In the Exploring Membership class, for several years now, we’ve taught those considering joining the church that there are four expectations for membership. We call them the Four P’s: Presence, Participation, Pledging, and Passing It On. Presence means showing up for worship, religious education, and church events. Participation means getting involved and being engaged with programs. Pledging means supporting the church financially. And, passing it on means sharing our church community and our UU values with those beyond the walls of the church. You might self-evaluate here. How many of you are batting a perfect four for four with presence, participation, pledging, and passing it on?
So, we tell people that these are the standards. And then, we tell people not to worry. We won’t take attendance on Sunday morning. If you choose not to participate, we’re not going to kick you out. As far as passing it on goes, we have no system in place to monitor whether you do that or not and it seems like many of our members don’t, and it is OK if you’re shy. As far as pledging goes, we tend to say that we want you to give as generously as you can, but we’re hesitant to define what generosity means, and if you’re unable to give even the smallest amount, you can receive a pledge waiver from the minister, and, by the way, there is no minimum pledge.
How did we arrive at the Four P’s of presence, participation, pledging, and passing it on? Well, we just sort of made it up when we designed the Exploring Membership class. It was never a discussion that we all had together. We never voted on it. We never reached a common agreement or a common understanding. It is what we told people joining the church, but not something that for which we sought greater buy-in. Our bylaws, by the way, set a much lower bar for membership. Our bylaws simply say that in order to become a member you must be 18 years old and in sympathy with the purpose and mission of the church, that you must take the Exploring Membership class or have a good reason for not taking it, that you must sign the membership book, and that you must make an annual pledge or have the annual pledge waived at the discretion of the minister. The bylaws also state that there is no creed required for membership and that you will not be required to participate in any ceremony.
Oh, and even if you decide not to become a member of the church, we’ll still welcome you to almost everything we do as a church. You just won’t be able to serve on the board, on committees, or vote at congregational meetings. Except of course for those times when people who weren’t members have served in various leadership positions in the church.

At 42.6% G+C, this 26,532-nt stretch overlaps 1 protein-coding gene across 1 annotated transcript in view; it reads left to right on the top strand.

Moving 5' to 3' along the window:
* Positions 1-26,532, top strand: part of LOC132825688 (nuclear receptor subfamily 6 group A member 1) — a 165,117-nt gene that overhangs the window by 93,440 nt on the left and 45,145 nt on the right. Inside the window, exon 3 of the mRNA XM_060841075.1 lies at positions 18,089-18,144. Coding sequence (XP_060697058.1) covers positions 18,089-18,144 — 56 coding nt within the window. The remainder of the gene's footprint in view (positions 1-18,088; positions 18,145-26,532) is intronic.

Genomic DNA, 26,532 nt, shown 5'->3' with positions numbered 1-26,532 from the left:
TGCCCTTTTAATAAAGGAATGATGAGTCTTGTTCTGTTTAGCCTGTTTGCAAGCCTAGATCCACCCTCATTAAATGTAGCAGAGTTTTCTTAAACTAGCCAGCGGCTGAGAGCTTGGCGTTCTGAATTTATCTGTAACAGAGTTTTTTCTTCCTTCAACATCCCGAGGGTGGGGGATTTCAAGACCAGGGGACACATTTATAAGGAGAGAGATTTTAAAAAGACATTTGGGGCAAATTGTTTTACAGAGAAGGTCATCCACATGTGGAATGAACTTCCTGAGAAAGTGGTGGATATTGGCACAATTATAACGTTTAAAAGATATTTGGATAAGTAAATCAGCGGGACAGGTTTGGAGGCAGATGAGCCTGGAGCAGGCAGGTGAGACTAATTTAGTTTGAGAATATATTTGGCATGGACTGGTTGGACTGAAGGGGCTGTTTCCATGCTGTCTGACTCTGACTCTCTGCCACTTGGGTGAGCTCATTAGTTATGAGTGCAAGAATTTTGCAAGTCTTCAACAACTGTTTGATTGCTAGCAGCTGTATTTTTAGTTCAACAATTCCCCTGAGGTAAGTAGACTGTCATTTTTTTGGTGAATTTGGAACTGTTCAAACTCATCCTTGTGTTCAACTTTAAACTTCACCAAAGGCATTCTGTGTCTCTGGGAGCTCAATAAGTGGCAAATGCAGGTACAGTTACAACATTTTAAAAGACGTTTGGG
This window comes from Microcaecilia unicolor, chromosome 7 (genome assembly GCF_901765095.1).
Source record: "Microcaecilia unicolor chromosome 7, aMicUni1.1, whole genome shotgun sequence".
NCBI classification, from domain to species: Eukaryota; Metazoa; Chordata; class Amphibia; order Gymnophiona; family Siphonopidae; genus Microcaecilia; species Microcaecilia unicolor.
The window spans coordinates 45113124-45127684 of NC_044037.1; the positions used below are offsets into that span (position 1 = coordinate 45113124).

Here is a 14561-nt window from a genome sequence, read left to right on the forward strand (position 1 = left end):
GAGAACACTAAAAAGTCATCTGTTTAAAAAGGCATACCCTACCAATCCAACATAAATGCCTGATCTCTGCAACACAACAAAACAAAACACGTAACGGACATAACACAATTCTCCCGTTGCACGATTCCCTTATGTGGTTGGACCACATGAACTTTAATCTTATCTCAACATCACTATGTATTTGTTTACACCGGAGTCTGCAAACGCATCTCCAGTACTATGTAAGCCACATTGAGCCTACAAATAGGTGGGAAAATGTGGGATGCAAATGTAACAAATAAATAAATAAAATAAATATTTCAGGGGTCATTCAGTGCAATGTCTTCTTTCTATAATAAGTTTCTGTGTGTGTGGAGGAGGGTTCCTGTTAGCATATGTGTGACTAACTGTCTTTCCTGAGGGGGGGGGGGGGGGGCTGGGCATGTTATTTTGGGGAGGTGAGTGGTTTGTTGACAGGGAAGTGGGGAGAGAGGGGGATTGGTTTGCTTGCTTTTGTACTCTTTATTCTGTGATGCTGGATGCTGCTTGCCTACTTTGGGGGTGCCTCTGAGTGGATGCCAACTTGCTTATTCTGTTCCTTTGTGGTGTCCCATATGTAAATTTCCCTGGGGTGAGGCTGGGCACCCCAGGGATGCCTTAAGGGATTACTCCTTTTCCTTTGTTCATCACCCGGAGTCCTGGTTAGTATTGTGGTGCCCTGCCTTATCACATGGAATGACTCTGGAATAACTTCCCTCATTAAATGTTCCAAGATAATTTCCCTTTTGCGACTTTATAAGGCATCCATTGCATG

We’re only the heirs of four hundred years of religious tension. One force pulls us in the direction of a membership of the elect, of those who have passed the test and meet the high standards. An opposite force pushes in in the direction of a membership of all, a membership that excludes no one. Where do you place yourself on this spectrum? Do you favor a more stringent and strict set of qualifications for membership? Or, are you a more lenient, easy-going type? Do you favor a high bar or a low bar for membership?
To be more universal, I would say that any fundamentally democratic institution experiences this tension between a high bar and a low bar. In our society, there is a fairly low bar to be eligible to vote. The basic requirements are being 18 years old and having a pulse. If you’re an immigrant, there is a higher bar that involves a test for citizenship. How many citizens by birth would fail this test? I am disgusted by those who plot and scheme to make voting harder, who change the rules in order to disenfranchise racial minorities, the poor, and students. But if I can be completely honest with you, each time elected officials in our state make a point of challenging the teaching of evolution I find myself sort of wishing that voters had to take an intelligence test.
The truth is that more is required of us than the bare minimum. For democracy to function we need to be active and engaged. It isn’t enough merely to be present on election day. One must also participate in the process, pledge to candidates, and pass on the word about the candidates worth supporting. Doing the minimum that’s required does not lead to a thriving democratic society.